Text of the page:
B1297 Former Bank of Victoria, Beechworth (now The Rock Cavern)
Statement of Significance
The building was erected in 1867 for the Bank of Victoria and replaced a large stone bank erected on the site in 1857 and destroyed by fire.
The two storey brick structure has rendered facades. The principal facade to Ford Street has a five bay composition with centrally located entrance. The ground floor is ruled and has arched openings. The first floor windows have architraves and hoods. The architects were Smith and Watts.
This is one of the finest conservative classical banks in Victoria. It is a very important example of the architects Smith and Watts, whose works epitomize the best qualities of this style. The bank is designed in the purest classical tradition and consequently rejects its prominent corner position and takes a palazzo form. The architectural composition of emphasizing the principal entrance by richer decoration on the door opening and on the corresponding window above is unique and executed in a highly refined manner.
The new metal gates to the rear yard are not as compatible as the original timber gates.
STATEMENT OF SIGNFICANCE (HISTORIC AREA)
DATE CLASSIFIED APRIL 1983
Beechworth is a picturesque nineteenth Century provincial town. It is a well preserved example of a Government and private building, which resulted from the town's important historical role as the administrative and commercial centre of Victoria's north - eastern goldfields. Beechworth was once significant for its position on an early overland route from Melbourne to Sydney.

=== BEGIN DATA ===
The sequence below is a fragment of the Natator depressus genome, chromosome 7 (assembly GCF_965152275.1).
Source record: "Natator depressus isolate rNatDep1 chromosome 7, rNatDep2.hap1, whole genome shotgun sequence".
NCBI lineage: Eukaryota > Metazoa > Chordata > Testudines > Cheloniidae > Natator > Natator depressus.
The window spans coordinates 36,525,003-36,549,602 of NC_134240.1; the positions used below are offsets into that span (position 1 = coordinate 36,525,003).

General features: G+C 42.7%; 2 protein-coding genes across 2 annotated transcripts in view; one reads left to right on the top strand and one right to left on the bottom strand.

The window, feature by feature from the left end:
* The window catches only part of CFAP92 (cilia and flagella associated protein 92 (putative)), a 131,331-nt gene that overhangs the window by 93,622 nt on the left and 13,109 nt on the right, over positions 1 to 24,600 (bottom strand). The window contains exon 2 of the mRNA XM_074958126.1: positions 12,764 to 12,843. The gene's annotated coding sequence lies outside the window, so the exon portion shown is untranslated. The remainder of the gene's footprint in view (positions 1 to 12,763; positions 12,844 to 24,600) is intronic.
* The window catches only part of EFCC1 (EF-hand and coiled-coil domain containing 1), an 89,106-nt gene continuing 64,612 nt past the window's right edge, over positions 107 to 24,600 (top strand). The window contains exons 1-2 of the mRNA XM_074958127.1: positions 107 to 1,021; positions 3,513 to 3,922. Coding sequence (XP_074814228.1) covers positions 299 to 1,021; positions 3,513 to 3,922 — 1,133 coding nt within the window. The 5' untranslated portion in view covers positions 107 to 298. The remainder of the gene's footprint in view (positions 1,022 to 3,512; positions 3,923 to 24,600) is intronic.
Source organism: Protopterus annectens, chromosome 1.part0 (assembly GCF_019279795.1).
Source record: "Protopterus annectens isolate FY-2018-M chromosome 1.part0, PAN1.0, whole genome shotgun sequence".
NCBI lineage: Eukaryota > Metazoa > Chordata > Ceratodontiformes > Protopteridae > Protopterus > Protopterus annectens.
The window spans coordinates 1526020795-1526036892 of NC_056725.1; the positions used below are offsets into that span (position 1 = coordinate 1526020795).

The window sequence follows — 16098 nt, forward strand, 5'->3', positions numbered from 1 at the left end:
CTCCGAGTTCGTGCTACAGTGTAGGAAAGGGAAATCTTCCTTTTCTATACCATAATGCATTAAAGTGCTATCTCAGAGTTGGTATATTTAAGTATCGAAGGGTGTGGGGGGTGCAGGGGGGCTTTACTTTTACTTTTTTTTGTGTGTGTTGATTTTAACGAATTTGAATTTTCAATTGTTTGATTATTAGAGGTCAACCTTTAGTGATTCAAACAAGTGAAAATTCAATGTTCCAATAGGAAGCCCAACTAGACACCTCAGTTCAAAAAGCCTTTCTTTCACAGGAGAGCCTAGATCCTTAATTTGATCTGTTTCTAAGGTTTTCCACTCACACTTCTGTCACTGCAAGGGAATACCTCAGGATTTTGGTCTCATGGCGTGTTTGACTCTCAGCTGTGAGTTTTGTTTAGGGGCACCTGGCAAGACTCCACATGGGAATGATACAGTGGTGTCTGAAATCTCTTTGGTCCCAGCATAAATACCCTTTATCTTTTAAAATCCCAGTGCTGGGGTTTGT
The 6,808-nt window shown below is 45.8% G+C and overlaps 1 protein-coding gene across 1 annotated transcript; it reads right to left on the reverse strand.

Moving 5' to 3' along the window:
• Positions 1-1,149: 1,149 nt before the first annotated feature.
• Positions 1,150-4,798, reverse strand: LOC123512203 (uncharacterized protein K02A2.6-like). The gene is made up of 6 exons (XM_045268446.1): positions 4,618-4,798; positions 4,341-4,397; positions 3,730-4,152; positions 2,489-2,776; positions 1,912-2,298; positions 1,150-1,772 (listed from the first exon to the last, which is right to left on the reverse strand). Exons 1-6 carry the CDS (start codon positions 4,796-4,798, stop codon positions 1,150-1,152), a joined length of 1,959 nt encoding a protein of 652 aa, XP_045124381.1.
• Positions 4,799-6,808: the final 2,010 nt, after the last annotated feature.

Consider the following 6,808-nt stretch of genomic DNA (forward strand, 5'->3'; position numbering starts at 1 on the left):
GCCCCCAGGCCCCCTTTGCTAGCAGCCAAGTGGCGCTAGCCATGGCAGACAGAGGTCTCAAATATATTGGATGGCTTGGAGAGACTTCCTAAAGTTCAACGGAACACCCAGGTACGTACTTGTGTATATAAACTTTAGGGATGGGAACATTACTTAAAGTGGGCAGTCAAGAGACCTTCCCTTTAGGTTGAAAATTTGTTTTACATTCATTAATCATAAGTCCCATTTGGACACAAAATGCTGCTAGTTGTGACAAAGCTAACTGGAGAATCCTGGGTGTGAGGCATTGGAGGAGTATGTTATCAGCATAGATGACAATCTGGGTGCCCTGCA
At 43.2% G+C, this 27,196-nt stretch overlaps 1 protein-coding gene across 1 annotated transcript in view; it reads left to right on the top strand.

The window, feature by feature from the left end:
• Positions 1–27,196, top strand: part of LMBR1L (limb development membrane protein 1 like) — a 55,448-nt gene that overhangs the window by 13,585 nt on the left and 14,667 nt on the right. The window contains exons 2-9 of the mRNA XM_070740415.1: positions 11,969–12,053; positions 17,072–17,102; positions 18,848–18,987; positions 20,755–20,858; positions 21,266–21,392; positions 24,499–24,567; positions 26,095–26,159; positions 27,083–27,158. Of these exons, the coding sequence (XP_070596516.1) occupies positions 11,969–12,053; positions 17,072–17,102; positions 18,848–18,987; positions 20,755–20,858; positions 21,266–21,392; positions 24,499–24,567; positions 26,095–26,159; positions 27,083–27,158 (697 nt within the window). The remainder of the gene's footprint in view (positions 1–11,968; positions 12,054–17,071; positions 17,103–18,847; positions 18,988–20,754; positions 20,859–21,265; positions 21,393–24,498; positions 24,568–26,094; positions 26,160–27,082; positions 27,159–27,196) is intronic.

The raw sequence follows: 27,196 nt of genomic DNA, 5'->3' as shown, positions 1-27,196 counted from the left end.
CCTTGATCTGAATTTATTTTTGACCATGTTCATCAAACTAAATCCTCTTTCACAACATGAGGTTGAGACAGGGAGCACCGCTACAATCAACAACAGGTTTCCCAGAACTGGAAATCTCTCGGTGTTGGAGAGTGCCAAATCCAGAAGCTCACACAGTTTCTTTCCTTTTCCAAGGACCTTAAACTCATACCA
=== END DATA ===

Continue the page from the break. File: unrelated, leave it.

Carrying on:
The town is located sympathetically to the topography, in an area of considerable landscape interest. Set admist forested undulating country, there remain many relics of the mining era in and about Beechworh. It is a rich field for the industrial archaelogy.
There are within the town a large number of historical and architecturally significant buildings. These display a quality of form and richness of material and detail, which make Beechworth one of the most significant of Austraila's goldfield towns. Of particular interest is the common usage of local granite in construction. Its honey colour imparts a quality distinctive to Beechworth.
The highlights of Beechworth are the grid of wide streets flanked with granite kerbing; the streetscapes of considerable integrity with groups of homogeneous buildings set off by mature elms and other exotic trees; and the remnants of historic Victorian gardens. About the town there are many examples of nineteenth century street furniture, signs and fences. Beechworth's historical wealth is of national significance.